O thou whose face hath felt the Winter's wind

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O thou whose face hath felt the Winter's wind  (1818) 
by John Keats
1818

O thou whose face hath felt the Winter's wind,
Whose eye has seen the snow-clouds hung in mist
And the black elm tops 'mong the freezing stars,
To thee the spring will be a harvest-time.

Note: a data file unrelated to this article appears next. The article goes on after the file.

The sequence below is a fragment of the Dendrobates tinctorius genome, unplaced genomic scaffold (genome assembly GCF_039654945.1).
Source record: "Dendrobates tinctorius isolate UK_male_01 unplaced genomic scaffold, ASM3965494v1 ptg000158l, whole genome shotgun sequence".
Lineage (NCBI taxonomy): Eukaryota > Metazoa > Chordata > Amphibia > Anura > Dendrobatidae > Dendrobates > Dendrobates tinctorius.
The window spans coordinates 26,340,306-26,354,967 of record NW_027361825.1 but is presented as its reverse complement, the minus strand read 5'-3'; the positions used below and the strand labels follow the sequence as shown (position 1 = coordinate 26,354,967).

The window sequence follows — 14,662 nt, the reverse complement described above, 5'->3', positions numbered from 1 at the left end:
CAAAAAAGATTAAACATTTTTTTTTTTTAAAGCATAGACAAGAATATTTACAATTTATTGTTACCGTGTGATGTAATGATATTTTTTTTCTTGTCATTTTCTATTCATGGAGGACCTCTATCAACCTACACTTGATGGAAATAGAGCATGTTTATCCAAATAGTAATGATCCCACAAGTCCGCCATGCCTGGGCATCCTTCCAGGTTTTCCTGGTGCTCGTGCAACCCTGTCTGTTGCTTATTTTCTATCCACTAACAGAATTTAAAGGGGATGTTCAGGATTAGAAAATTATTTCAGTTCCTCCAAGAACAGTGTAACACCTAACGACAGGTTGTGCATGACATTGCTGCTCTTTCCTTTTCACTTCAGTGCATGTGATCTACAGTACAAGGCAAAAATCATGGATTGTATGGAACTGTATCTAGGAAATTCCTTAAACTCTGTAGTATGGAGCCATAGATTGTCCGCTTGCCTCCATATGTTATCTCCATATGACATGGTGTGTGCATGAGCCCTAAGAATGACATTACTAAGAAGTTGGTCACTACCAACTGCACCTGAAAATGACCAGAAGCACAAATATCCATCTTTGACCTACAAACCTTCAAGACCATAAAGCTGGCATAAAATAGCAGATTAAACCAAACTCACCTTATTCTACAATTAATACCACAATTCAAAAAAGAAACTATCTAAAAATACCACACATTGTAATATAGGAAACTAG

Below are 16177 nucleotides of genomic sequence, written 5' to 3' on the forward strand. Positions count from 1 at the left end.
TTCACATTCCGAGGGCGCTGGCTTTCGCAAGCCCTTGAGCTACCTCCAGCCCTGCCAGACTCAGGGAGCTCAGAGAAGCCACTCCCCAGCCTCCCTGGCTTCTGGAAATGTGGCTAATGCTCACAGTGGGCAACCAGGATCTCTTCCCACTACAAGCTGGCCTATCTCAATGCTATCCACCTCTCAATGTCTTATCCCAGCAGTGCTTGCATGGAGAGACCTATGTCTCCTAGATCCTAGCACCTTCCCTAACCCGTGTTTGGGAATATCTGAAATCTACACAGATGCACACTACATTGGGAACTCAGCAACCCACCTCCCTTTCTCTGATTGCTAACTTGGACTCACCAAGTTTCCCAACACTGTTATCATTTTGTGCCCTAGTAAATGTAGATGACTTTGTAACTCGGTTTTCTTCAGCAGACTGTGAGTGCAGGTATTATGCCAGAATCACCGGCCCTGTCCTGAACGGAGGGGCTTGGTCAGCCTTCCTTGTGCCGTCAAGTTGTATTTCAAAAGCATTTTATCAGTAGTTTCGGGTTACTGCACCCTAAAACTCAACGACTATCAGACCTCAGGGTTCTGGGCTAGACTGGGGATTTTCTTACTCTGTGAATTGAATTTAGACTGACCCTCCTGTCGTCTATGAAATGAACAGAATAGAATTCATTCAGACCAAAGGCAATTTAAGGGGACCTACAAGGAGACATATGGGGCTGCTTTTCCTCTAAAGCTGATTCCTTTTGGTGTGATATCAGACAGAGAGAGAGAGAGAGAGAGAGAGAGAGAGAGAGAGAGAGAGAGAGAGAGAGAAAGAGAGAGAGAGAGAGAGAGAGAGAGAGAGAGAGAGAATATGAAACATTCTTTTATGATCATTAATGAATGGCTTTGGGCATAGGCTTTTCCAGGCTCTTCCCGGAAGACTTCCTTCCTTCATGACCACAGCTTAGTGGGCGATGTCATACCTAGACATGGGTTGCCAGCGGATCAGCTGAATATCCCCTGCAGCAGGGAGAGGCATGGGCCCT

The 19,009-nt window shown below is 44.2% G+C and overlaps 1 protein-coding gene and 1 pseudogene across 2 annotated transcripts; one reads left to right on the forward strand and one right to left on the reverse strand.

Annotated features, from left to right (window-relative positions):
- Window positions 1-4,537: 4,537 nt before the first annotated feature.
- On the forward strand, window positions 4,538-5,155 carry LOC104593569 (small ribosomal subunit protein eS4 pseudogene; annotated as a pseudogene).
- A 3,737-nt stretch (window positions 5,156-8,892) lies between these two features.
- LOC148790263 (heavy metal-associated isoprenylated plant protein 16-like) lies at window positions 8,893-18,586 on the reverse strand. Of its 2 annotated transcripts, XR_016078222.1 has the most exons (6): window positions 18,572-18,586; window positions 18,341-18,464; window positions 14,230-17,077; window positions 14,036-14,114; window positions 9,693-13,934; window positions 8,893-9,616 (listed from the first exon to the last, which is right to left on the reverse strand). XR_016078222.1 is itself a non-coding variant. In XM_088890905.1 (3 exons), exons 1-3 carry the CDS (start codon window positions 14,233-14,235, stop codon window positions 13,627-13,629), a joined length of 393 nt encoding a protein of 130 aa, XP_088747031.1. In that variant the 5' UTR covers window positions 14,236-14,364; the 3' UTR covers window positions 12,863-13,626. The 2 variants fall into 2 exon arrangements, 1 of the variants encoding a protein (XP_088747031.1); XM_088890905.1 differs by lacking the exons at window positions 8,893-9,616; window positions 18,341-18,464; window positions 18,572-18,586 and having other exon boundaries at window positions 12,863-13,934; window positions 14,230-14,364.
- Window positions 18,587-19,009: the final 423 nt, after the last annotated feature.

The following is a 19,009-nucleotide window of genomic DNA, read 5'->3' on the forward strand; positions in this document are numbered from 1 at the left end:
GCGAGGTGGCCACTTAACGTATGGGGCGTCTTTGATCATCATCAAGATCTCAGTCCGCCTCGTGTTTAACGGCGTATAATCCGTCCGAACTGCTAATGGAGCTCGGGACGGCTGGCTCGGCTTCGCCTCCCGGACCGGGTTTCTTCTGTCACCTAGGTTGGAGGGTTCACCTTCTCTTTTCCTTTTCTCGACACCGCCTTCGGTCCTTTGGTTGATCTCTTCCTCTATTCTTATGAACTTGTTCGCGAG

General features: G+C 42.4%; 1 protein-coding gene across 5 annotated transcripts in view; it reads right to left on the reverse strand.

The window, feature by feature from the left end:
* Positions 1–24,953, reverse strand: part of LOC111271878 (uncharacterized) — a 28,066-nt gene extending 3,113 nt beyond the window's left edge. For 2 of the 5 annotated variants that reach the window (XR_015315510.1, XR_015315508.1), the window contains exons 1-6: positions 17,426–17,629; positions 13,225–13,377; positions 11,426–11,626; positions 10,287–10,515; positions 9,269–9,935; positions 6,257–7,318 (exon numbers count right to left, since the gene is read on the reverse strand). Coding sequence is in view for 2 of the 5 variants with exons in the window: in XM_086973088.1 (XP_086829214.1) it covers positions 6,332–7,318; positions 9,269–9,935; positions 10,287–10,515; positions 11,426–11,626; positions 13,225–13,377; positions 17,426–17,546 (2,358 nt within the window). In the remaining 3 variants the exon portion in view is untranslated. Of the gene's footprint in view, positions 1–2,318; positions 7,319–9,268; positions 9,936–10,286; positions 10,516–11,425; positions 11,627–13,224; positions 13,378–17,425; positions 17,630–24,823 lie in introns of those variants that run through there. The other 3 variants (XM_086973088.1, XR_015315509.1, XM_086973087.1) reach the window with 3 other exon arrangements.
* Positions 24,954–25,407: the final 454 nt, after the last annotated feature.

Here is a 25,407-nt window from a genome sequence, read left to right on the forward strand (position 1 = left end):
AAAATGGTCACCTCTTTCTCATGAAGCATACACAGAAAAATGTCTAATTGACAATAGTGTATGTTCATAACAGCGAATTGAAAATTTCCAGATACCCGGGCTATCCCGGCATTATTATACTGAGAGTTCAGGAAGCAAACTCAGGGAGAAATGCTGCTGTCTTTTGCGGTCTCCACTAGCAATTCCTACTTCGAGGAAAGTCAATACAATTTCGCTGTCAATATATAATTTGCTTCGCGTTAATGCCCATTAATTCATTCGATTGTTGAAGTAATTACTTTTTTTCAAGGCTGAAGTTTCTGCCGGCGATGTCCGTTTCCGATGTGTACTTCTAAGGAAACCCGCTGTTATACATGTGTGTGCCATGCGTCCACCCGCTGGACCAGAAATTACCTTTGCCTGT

O thou, whose only book has been the light
Of supreme darkness which thou feddest on
Night after night when Phoebus was away,
To thee the Spring shall be a triple morn.
O fret not after knowledge- I have none,
And yet my song comes native with the warmth.
O fret not after knowledge- I have none,
And yet the Evening listens. He who saddens
At thought of idleness cannot be idle,
And he's awake who thinks himself asleep. - -

THE END

This work was published before January 1, 1923, and is in the public domain worldwide because the author died at least 100 years ago.